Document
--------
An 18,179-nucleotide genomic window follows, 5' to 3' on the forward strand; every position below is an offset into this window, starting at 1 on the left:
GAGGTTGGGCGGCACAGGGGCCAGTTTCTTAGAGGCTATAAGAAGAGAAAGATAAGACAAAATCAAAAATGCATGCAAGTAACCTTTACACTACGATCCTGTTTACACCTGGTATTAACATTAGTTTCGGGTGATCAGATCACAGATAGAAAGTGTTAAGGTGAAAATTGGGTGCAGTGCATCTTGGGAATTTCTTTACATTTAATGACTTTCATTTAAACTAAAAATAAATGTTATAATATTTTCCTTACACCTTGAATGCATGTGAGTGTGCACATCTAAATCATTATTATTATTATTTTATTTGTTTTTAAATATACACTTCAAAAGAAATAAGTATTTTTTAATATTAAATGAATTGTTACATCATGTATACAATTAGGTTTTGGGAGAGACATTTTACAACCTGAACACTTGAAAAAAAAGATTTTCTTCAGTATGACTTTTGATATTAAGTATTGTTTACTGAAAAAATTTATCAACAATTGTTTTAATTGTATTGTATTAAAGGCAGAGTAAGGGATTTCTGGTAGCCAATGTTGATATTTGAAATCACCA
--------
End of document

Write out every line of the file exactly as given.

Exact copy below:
An 18,179-nucleotide genomic window follows, 5' to 3' on the forward strand; every position below is an offset into this window, starting at 1 on the left:
GAGGTTGGGCGGCACAGGGGCCAGTTTCTTAGAGGCTATAAGAAGAGAAAGATAAGACAAAATCAAAAATGCATGCAAGTAACCTTTACACTACGATCCTGTTTACACCTGGTATTAACATTAGTTTCGGGTGATCAGATCACAGATAGAAAGTGTTAAGGTGAAAATTGGGTGCAGTGCATCTTGGGAATTTCTTTACATTTAATGACTTTCATTTAAACTAAAAATAAATGTTATAATATTTTCCTTACACCTTGAATGCATGTGAGTGTGCACATCTAAATCATTATTATTATTATTTTATTTGTTTTTAAATATACACTTCAAAAGAAATAAGTATTTTTTAATATTAAATGAATTGTTACATCATGTATACAATTAGGTTTTGGGAGAGACATTTTACAACCTGAACACTTGAAAAAAAAGATTTTCTTCAGTATGACTTTTGATATTAAGTATTGTTTACTGAAAAAATTTATCAACAATTGTTTTAATTGTATTGTATTAAAGGCAGAGTAAGGGATTTCTGGTAGCCAATGTTGATATTTGAAATCACCA